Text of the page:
An ecological and evolutionary perspective on human–microbe mutualism and disease

Abstract

The microbial communities of humans are characteristic and complex mixtures of microorganisms that have co-evolved with their human hosts. The species that make up these communities vary between hosts as a result of restricted migration of microorganisms between hosts and strong ecological interactions within hosts, as well as host variability in terms of diet, genotype and colonization history. The shared evolutionary fate of humans and their symbiotic bacteria has selected for mutualistic interactions that are essential for human health, and ecological or genetic changes that uncouple this shared fate can result in disease. In this way, looking to ecological and evolutionary principles might provide new strategies for restoring and maintaining human health.

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Figure 1: Site-specific distributions of bacterial phyla in healthy humans.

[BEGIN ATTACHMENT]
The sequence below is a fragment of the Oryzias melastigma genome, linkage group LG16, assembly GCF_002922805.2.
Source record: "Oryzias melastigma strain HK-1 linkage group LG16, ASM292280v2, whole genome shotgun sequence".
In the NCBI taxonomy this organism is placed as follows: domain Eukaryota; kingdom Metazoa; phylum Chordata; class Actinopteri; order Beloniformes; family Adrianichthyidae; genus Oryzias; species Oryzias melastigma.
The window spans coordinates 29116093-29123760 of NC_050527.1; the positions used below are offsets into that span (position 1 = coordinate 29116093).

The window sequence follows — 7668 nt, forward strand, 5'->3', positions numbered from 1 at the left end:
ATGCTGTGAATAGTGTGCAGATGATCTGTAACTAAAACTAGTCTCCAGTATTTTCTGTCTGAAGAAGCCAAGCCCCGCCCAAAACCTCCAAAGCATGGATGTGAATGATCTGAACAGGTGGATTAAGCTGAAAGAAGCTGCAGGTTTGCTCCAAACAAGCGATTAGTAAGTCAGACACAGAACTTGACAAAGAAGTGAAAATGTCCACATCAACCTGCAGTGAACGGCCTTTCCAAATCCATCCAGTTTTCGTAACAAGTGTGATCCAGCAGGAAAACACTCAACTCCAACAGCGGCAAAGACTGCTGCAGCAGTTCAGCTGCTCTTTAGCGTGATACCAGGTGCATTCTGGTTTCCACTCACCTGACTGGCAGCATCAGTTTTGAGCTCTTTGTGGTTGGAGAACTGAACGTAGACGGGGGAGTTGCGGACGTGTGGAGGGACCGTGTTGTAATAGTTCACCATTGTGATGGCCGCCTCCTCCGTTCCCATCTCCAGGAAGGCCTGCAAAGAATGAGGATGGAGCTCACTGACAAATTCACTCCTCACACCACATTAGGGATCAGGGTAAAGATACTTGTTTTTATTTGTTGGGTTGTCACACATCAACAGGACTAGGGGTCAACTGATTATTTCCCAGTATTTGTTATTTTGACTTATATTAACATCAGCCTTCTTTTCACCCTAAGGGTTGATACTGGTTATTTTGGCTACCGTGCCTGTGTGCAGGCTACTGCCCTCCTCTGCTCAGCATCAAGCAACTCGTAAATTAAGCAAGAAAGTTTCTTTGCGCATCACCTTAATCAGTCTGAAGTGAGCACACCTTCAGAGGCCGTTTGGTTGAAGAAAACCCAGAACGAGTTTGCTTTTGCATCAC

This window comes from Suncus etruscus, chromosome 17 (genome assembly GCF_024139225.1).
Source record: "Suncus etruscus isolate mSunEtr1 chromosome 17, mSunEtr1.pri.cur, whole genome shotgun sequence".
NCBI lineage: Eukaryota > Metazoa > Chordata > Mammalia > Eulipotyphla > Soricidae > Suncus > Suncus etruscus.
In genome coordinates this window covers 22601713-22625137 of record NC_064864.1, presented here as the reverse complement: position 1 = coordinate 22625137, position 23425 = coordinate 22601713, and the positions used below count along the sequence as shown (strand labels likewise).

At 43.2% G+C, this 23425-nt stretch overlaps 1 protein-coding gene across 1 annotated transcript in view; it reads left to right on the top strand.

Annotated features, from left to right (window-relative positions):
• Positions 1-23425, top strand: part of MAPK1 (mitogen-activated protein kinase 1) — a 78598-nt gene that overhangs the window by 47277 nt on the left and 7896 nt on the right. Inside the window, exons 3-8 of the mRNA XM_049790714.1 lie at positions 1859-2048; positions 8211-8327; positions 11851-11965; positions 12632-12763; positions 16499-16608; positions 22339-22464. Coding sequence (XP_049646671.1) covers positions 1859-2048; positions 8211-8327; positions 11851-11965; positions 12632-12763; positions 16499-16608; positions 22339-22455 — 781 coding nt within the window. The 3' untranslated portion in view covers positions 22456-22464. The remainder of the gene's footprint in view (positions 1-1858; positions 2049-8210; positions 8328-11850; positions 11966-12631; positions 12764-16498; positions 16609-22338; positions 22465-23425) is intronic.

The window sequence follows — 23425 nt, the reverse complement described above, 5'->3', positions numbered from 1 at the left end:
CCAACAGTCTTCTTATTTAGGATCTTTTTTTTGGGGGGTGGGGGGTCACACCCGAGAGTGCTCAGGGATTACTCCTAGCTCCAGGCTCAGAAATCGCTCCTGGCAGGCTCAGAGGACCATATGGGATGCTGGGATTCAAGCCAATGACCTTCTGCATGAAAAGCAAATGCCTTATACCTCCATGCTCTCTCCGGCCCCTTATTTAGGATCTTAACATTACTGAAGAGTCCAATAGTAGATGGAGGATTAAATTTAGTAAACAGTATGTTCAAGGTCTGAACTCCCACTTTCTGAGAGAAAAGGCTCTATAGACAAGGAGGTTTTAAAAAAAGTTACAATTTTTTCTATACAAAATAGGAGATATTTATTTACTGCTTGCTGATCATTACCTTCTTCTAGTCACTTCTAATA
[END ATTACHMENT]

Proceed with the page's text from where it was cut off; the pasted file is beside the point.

Figure 2: Patterns of human-associated microbial diversity.
Figure 3: Relationships between bacterial 16S rRNA gene sequences from the intestinal microbiota of animals.
Figure 4: Adaptive landscapes.

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Acknowledgements

Research in the laboratory of D.A.R. is supported by funds from the Doris Duke Charitable Foundation, the Horn Foundation, the Office of Naval Research and the National Institutes of Health (NIH). Research in the laboratory of M.M.-N. is supported by the NIH and the National Science Foundation. D.A.R. is a recipient of an NIH Director's Pioneer Award and a Doris Duke Distinguished Clinical Scientist Award.

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Correspondence should be addressed to D.A.R. (relman@stanford.edu).

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Dethlefsen, L., McFall-Ngai, M. & Relman, D. An ecological and evolutionary perspective on human–microbe mutualism and disease. Nature 449, 811–818 (2007). https://doi.org/10.1038/nature06245

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